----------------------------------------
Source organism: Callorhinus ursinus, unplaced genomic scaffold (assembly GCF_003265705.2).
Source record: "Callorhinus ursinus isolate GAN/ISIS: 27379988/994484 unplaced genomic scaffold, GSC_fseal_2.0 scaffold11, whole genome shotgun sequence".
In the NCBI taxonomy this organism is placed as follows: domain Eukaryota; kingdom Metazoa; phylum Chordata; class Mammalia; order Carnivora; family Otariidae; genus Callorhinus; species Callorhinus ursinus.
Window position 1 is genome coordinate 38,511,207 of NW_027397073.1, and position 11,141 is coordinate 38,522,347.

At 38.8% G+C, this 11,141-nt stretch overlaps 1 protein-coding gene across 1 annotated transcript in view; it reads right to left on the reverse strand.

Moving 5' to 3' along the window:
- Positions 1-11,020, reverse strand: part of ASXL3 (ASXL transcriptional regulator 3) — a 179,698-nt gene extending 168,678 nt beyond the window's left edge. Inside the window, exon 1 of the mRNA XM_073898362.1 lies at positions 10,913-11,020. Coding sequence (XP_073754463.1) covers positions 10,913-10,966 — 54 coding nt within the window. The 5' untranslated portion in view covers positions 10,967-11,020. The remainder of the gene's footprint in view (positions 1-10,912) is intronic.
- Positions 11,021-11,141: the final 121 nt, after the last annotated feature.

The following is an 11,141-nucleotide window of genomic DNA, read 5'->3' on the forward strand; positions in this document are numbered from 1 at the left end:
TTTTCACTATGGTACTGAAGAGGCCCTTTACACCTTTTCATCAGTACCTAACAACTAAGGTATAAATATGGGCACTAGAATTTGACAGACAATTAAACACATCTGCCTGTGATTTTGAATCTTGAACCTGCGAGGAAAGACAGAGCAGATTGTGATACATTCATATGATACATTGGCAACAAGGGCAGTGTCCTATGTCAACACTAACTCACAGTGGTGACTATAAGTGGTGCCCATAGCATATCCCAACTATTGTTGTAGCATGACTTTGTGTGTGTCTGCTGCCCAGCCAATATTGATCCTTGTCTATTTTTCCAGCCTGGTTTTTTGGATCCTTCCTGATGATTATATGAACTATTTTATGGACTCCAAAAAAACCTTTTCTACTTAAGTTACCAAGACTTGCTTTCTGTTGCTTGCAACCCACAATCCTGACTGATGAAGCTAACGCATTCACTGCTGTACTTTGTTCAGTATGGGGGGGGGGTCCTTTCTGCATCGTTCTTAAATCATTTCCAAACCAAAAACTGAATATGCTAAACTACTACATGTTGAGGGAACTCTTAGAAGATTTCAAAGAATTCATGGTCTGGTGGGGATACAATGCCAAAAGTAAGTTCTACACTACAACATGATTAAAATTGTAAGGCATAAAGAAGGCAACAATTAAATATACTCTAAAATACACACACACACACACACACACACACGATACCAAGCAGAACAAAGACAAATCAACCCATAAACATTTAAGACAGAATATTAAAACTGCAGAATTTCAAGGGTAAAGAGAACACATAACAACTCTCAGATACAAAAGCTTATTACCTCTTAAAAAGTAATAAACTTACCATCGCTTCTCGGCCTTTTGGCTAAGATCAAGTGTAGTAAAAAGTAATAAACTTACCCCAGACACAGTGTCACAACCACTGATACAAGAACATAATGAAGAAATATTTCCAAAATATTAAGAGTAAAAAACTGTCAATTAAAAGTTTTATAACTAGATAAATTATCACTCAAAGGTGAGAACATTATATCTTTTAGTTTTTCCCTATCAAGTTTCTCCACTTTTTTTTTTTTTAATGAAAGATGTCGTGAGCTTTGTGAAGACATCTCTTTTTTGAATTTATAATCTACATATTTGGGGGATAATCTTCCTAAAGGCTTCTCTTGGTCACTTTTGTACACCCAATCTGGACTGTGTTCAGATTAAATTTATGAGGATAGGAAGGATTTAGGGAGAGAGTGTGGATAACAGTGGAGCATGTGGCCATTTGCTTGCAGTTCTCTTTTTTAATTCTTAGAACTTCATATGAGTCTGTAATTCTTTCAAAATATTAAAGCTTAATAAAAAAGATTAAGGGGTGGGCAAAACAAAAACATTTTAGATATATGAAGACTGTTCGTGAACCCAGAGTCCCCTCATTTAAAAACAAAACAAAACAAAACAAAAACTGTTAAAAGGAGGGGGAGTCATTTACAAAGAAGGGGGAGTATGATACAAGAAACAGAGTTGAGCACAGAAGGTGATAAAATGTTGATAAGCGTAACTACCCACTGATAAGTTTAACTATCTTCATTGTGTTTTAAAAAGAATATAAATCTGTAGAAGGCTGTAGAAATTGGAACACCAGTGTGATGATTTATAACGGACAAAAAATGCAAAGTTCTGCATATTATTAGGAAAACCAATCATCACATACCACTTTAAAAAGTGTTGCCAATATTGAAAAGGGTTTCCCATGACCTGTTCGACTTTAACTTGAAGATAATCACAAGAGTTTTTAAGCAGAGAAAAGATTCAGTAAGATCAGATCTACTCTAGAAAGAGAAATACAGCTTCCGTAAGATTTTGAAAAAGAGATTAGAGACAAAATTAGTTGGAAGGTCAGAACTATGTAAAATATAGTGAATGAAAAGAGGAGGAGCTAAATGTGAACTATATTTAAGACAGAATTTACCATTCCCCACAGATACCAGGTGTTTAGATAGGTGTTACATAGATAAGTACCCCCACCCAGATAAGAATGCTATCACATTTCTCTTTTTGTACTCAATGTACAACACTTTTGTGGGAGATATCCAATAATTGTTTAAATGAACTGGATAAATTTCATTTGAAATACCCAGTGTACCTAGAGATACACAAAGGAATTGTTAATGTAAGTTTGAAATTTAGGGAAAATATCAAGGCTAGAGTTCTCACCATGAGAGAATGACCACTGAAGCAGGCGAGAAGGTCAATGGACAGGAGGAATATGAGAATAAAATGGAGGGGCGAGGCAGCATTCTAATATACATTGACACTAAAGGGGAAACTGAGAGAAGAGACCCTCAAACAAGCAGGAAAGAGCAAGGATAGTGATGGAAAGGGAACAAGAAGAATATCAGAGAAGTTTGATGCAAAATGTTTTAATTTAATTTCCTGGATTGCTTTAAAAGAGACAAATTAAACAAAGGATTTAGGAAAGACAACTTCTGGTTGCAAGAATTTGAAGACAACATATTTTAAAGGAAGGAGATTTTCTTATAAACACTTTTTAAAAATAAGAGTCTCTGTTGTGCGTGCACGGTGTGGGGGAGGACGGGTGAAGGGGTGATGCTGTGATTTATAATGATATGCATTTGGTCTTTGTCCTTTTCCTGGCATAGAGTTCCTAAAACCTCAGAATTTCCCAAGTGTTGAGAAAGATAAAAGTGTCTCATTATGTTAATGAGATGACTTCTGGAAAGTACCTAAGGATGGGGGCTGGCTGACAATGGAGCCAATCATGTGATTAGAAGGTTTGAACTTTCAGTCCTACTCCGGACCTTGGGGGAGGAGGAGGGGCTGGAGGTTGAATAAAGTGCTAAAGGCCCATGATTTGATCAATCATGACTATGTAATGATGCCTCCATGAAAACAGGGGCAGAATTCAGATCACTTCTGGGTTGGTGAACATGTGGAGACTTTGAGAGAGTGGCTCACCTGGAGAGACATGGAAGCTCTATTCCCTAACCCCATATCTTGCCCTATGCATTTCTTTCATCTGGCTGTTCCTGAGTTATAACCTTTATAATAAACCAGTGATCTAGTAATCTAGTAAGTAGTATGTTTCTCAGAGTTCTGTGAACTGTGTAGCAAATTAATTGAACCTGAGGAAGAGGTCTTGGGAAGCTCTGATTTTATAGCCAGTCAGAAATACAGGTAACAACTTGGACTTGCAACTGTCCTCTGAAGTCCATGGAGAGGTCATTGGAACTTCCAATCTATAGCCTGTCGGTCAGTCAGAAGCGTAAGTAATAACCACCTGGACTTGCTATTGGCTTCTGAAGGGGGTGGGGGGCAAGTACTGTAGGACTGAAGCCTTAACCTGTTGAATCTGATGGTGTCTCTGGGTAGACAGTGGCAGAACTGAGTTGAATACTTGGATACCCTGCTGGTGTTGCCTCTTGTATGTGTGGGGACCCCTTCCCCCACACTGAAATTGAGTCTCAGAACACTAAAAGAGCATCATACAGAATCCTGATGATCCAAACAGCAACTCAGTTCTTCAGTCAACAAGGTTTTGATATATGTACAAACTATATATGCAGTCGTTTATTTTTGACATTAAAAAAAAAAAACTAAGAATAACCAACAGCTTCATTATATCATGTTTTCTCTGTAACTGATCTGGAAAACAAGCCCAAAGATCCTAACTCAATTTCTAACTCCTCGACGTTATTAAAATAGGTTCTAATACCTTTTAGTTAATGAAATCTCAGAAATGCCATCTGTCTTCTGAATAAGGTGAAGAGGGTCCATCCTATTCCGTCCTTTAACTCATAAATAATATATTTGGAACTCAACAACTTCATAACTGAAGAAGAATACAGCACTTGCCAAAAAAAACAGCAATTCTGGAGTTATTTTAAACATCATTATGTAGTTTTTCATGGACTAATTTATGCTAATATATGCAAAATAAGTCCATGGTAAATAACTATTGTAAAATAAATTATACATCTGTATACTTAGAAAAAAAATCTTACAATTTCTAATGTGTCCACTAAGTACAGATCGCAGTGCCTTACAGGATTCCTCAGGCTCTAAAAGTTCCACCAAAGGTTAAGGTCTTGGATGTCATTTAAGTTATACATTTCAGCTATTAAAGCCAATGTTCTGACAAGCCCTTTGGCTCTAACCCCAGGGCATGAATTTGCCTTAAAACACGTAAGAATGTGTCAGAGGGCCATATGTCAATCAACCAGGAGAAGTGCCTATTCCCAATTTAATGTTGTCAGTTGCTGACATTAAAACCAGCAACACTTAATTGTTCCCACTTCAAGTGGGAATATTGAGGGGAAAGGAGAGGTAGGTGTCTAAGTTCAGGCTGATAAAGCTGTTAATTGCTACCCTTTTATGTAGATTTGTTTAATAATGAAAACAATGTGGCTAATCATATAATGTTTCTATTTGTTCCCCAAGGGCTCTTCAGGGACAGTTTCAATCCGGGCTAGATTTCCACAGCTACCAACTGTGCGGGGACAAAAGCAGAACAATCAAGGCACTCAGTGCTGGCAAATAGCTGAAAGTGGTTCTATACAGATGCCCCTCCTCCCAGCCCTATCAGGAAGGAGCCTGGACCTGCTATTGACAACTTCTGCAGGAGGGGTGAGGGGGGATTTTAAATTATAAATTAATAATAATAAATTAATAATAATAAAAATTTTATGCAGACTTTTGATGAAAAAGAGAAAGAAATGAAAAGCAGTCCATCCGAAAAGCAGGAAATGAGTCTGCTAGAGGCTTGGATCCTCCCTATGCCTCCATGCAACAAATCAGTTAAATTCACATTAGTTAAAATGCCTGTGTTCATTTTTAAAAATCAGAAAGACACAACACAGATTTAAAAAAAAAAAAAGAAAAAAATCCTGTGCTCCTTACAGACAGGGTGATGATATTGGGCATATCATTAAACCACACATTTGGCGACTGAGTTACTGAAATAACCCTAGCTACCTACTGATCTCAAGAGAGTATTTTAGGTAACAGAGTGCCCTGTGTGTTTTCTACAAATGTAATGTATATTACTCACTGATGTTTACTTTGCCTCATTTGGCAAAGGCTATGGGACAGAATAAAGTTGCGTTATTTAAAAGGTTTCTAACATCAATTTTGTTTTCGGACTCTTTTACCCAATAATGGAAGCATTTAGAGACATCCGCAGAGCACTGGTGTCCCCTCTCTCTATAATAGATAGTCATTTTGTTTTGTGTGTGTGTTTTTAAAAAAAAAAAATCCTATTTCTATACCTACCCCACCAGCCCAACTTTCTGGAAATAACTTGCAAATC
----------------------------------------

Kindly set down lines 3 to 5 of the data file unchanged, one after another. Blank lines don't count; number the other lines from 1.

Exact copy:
In the NCBI taxonomy this organism is placed as follows: domain Eukaryota; kingdom Metazoa; phylum Chordata; class Mammalia; order Carnivora; family Otariidae; genus Callorhinus; species Callorhinus ursinus.
Window position 1 is genome coordinate 38,511,207 of NW_027397073.1, and position 11,141 is coordinate 38,522,347.

At 38.8% G+C, this 11,141-nt stretch overlaps 1 protein-coding gene across 1 annotated transcript in view; it reads right to left on the reverse strand.